Checklist for preventing lockin to social networks
Archer Ships · Saturday, 27 February, 2021 - 00:53 edit · 2 minutes
Here are some of the features to look for if you want to prevent being censored or locked into an online social network:
Does the service offer RSS/Atom feeds? RSS/Atom fees allow you to share posts with friends who are not on the same service.
Does the service offer an easy way to backup/export all of your files/photos in a standard, open file format (JSON, CSV, HTML, SQLIte)? This allows you to archive your data, in case the service goes down. In general, does your service follow industry standards where possible? By adhering to standards for data storage, communication protocols, email, web, etc, it makes it easier for you to port your data to alternative services.
Does your service offer an official API so that bridges can be built between your service and other social networks? An official API allows people who are not on the same network to interact with you, without joining the same network.
Are your private posts/messages encrypted, so only the people you share them with can read them? The service can't censor what they don't see.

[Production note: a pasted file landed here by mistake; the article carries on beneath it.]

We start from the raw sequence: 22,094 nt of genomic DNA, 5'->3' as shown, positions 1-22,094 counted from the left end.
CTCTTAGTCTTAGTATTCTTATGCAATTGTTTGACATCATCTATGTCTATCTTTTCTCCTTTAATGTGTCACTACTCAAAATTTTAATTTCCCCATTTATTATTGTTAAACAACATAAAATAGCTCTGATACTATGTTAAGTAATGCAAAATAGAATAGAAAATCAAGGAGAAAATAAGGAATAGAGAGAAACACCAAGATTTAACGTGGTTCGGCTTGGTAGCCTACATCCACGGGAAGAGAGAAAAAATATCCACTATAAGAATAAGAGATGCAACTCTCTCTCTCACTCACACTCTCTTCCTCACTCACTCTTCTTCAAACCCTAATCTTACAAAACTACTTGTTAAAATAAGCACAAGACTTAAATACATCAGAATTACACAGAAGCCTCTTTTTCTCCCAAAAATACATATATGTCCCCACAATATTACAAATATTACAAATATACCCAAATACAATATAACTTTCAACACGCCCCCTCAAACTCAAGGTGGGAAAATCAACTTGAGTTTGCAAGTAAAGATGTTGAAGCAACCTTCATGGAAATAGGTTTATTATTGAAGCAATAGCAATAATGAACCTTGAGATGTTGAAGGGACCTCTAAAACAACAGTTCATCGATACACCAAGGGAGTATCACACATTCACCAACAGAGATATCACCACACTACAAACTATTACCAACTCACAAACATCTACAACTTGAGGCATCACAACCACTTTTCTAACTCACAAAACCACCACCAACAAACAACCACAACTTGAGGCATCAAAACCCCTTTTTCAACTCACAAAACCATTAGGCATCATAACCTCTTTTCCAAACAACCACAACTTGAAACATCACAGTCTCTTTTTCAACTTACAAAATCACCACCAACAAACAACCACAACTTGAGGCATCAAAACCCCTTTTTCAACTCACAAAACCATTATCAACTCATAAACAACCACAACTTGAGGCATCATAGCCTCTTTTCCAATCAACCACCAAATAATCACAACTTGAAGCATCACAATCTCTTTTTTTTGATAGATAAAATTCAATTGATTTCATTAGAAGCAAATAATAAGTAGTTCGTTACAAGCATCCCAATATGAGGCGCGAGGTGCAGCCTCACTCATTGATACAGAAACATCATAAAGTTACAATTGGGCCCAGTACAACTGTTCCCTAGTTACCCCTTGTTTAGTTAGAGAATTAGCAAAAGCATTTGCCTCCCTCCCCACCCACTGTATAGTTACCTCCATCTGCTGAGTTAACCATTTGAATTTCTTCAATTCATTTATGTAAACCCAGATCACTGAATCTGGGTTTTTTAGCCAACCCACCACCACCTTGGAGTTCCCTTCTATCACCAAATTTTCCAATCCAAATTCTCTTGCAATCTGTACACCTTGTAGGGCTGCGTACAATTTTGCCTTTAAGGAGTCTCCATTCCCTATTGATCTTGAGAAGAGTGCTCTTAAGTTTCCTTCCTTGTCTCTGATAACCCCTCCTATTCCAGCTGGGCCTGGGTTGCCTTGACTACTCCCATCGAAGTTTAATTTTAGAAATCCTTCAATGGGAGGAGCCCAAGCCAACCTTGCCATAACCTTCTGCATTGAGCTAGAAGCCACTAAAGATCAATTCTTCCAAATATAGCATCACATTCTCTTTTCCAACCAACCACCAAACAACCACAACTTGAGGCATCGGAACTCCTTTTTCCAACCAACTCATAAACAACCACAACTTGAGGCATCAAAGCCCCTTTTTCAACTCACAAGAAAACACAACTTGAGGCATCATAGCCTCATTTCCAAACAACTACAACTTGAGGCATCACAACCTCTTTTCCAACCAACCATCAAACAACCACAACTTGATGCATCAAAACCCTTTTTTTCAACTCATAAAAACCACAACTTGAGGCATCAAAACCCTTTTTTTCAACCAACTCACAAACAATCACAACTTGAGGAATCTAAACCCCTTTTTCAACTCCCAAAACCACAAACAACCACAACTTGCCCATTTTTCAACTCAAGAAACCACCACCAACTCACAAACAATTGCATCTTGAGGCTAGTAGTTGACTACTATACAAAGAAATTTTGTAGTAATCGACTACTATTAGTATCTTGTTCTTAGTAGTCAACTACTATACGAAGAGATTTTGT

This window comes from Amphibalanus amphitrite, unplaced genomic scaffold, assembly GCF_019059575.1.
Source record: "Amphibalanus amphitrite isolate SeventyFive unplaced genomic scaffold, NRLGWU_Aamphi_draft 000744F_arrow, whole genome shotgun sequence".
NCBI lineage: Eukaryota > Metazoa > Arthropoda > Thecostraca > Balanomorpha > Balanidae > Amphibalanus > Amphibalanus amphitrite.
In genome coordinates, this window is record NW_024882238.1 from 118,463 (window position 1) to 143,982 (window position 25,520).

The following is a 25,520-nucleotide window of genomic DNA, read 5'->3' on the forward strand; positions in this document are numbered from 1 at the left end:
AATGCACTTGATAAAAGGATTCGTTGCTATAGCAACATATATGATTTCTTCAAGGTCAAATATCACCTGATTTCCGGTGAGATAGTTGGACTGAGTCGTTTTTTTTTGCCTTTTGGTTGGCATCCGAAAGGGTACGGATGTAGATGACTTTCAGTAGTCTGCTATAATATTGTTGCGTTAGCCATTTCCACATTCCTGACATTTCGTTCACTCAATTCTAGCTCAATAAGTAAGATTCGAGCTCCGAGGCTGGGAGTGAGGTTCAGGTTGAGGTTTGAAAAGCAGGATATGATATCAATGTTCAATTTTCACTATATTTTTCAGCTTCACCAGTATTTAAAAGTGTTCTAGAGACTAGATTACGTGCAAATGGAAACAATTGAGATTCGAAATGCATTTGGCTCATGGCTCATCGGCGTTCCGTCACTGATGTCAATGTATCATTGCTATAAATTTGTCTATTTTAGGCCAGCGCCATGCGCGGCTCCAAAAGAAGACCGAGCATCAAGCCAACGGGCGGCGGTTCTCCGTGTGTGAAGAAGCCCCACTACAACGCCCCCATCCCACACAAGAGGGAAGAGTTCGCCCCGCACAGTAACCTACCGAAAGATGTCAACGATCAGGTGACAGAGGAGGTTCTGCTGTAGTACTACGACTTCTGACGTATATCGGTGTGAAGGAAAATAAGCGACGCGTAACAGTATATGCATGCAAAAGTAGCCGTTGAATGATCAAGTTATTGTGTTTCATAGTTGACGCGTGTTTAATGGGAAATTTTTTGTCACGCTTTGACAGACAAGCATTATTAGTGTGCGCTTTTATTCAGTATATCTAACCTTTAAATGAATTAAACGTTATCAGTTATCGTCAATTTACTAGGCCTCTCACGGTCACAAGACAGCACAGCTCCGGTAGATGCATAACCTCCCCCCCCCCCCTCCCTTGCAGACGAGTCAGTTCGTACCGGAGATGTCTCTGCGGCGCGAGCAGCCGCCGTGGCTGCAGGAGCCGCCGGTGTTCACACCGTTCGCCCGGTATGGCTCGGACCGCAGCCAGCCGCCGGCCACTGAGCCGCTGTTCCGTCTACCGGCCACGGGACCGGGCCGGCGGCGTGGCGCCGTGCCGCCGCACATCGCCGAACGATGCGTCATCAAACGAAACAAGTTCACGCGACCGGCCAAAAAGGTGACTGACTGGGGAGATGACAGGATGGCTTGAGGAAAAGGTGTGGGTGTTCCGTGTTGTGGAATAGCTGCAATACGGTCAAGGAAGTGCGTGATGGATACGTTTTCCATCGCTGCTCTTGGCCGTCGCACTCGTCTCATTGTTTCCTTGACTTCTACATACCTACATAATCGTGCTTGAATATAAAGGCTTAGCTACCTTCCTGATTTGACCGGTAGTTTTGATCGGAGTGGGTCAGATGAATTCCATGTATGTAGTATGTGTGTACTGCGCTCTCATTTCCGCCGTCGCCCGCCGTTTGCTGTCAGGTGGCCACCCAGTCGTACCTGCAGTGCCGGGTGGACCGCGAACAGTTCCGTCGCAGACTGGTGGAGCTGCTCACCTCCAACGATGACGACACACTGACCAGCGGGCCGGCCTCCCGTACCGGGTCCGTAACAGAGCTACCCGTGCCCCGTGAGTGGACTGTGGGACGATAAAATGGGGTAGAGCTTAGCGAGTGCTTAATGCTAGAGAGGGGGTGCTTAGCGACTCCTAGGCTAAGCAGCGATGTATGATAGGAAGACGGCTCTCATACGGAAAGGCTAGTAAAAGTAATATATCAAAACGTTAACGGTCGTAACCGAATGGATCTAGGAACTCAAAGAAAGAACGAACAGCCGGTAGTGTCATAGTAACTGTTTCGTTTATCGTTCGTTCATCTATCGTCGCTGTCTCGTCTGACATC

Does the service make it easy to cancel service? If it's a paid service, do they make it easy to stop payments? If they make service cancellation difficult (such as by forcing you to call customer support, or making the account deletion link hard to find), the service is trying to lock you in.
Does your social network use patents, copyright and other legal cudgels to prevent competitors from offering similar services? If the company doesn't use legal bludgeons to stifle competitors, then you'll have more options if you decide you want to switch.
Is the code open source? If the code is open source, then if the people running the social network turn evil, go bankrupt, or abandon the service, you can easily go somewhere else.
Is the service Peer to Peer (P2P)? If you can run the app on your own computer, then it would be very difficult for anyone to censor you.
If the service isn't P2P, does the service make it easy to self host? To federate with other instances?
Does the service allow anonymous accounts? Allow you to access the site over the Tor network? Anonymous accounts and Tor support allow people who are in countries with oppressive governments to use the service with less fear that they will suffer government persecution if they post about topics the government wants to censor. It also allows helps people to avoid being mobbed/doxxed if they want to say something unpopular.